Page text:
For some 46 years, even before home computers even, I have been doing albums of Life patterns. Some 32 books (incl. a Master Index). Hopefully now I have finished and can just read it all. Getting pages numbered neatly and correcting all transcription errors fixed ,plus the occasional new pattern (oscillators,spaceships and a few puffers, lately.). A lot of long-term ancestors and diehards before 2006…


  15. 6411muriel+1164 says:

    Eaters to destroy a copperhead (or some other painstakingly constructed spaceship, that doesn’t occur naturally)… How wasteful ! Better by far to use a Schick Flying Machine, a Cordership or a Coe-ship and create a puffer !


    • Paul Wilson says:

      in re: 6411muriel+1164 on destroying spaceships – I AGREE !


    • Paul Wilson says:

      A true Knightship HAS been found and it fits in a 78×31 box. In all stages it’s chaotic -and it’s unlikely any glider collision can create it. Your objection to eaters destroying artificial spaceships,as if they never were, can be extended to this monster.

      It;’s been whimsily named the “Sir Robin” after Sir Robin the Brave who bravely runs away from a fight as fast as he could (see Monty Python’s Quest for the Holy Grail).


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  18. Paul Wilson says:

    I’ve seen on some websites C/2 spaceships that look like palm trees. Resolution is not good enough to copy pattern to paper and then to a program that runs the game. Some of these websites are archived and not being updated. (Like )


    • Alexey Nigin says:

      I am not sure what you are talking about – with enough imagination, lots of patterns can look like palm trees. I encourage you to post the low-resolution images you mentioned, and then I will probably be able to find copypastable files of those patterns.


      • Paul Wilson says:

        You will find one at the very first image on the very first page of GoogleImages’ department of “Game of Life Line Puffers”. The shape COULD be painstakingly copied by hand onto graph paper, but it is large and with me,the larger a pattern,the more mistakes I might make. The pattern is C/3 P36 and outputs beehives. Pretty puny output for such a messy palmtree pattern. It even includes a C/3 P3 slipper spaceship,the simplest of these alien spaceships (don’t occur naturally *) at the tail.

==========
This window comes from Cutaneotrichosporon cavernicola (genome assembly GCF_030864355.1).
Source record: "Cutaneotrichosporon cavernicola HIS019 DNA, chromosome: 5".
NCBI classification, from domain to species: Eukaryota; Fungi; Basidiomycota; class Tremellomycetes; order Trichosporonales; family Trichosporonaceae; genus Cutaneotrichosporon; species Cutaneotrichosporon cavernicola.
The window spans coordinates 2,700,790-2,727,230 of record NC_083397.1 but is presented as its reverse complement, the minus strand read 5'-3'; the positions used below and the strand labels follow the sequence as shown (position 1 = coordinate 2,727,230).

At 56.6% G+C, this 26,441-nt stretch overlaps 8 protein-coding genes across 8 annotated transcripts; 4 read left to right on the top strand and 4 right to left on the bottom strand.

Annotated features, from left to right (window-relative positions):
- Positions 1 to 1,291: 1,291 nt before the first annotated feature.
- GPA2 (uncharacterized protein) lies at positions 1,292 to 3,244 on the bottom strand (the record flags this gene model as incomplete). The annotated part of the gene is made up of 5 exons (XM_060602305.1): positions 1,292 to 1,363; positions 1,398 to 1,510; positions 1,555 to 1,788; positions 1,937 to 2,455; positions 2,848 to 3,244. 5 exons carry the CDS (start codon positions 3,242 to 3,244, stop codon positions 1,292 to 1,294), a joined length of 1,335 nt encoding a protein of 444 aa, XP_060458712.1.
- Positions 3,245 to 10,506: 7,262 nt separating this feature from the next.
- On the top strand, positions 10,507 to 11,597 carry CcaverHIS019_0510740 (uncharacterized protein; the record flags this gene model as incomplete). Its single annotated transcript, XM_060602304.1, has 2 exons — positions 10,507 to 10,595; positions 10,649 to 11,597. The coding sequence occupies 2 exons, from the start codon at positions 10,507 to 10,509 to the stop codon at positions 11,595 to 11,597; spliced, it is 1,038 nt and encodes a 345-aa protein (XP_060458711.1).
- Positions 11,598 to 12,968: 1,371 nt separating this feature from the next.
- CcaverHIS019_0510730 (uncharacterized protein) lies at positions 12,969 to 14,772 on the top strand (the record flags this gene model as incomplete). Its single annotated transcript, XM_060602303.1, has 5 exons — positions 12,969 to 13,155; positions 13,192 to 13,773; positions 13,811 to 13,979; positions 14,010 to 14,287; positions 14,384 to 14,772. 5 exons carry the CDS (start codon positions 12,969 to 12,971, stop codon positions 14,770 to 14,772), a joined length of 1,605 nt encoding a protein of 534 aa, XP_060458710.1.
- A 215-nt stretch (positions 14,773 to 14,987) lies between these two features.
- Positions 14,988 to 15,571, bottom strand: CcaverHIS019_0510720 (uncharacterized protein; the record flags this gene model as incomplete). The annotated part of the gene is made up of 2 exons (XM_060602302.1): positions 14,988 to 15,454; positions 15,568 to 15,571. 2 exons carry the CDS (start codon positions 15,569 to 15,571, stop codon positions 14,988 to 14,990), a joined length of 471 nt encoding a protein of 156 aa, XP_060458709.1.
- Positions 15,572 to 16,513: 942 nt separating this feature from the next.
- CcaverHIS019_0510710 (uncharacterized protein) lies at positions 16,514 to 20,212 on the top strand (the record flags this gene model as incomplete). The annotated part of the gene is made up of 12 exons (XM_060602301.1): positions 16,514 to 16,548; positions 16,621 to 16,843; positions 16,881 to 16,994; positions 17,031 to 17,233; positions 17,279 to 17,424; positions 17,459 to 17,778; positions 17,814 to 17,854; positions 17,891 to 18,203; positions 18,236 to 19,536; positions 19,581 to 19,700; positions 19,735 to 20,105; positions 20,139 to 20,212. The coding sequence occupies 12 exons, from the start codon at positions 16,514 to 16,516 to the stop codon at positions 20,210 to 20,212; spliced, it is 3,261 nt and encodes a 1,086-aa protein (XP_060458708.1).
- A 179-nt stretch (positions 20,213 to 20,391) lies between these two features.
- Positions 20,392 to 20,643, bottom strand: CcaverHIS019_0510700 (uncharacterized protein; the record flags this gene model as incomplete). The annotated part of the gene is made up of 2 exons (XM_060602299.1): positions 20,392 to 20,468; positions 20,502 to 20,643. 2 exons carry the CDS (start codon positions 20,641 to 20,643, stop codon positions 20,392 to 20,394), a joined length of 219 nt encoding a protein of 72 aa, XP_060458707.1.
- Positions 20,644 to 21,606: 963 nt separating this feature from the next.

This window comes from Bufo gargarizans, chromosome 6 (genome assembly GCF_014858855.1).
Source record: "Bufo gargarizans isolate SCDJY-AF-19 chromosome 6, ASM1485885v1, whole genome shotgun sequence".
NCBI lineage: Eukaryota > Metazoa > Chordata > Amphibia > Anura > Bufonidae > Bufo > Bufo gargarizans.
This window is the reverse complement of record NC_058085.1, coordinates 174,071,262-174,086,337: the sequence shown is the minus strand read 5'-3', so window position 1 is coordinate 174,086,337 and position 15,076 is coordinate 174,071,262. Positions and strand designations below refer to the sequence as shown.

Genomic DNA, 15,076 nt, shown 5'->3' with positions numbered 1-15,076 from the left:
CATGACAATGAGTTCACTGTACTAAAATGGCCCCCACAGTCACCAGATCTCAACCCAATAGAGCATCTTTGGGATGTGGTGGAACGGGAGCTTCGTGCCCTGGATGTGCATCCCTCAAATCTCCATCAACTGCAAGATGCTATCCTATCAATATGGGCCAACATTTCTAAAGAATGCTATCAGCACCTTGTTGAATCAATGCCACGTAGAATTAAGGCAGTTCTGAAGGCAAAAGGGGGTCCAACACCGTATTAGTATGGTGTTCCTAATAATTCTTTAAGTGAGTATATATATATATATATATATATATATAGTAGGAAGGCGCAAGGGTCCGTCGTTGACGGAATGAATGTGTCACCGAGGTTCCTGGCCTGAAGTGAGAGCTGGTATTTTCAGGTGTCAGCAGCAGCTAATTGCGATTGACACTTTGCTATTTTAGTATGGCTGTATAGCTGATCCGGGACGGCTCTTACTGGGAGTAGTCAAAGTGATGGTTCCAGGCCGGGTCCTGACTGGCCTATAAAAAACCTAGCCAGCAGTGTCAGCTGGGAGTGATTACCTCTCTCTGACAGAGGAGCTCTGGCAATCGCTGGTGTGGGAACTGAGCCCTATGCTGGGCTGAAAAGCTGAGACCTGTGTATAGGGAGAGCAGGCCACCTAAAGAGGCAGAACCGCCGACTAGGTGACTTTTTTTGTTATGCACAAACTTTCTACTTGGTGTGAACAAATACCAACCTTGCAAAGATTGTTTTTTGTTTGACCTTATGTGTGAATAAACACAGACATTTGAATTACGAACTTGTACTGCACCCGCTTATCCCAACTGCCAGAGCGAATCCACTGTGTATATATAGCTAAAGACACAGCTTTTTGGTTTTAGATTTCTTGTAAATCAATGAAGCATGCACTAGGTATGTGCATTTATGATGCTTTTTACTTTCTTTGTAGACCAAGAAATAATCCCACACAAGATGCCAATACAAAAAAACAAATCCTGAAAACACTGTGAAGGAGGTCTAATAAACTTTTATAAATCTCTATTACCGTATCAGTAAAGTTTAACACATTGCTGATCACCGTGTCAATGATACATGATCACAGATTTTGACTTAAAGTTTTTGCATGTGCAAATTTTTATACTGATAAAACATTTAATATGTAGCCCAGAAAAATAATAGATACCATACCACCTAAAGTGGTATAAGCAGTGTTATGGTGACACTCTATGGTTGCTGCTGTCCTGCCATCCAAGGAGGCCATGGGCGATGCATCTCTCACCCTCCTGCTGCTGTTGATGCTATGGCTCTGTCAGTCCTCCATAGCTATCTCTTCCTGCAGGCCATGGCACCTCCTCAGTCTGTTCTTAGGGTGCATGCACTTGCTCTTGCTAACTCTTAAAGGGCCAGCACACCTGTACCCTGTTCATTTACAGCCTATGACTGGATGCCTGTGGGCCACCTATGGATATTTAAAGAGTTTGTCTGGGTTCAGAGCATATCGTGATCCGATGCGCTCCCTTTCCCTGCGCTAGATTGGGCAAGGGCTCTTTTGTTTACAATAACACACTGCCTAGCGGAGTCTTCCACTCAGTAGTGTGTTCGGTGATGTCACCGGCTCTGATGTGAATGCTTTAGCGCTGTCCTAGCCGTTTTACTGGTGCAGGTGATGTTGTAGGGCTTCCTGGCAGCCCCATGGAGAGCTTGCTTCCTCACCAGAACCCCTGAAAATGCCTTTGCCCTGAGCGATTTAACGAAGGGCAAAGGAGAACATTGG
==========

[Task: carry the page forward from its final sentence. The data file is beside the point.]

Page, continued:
* I THOUGHT I had a possible appearing of this slipper spaceship in the output of a collision, but maybe I just dreamed of it.


        • Alexey Nigin says:

          Hello. As you can see, I respond to comments on my blog so quickly that I might qualify for the Quickest Responder Ever award administered by the Internet Sarcasm Department.

          Anyway, back to the topic. Here is the file of the pattern you were talking about:

          # P36 c/3 Beehive and Boat puffers
          #C by D.Bell
          x=262, y=231

          It is in RLE format, which can be read by nearly every CA program in existence. If the program you are using doesn’t properly decode it, you should seriously consider installing Golly.

          Regarding your other point, puffers are intentionally engineered to produce as little output as possible, because then they are way more useful in the construction of larger patterns. And no, there is no way you could see any c/3 ship coming out of a random soup unless you made a huge distributed search, and even then it would have been extremely unlikely.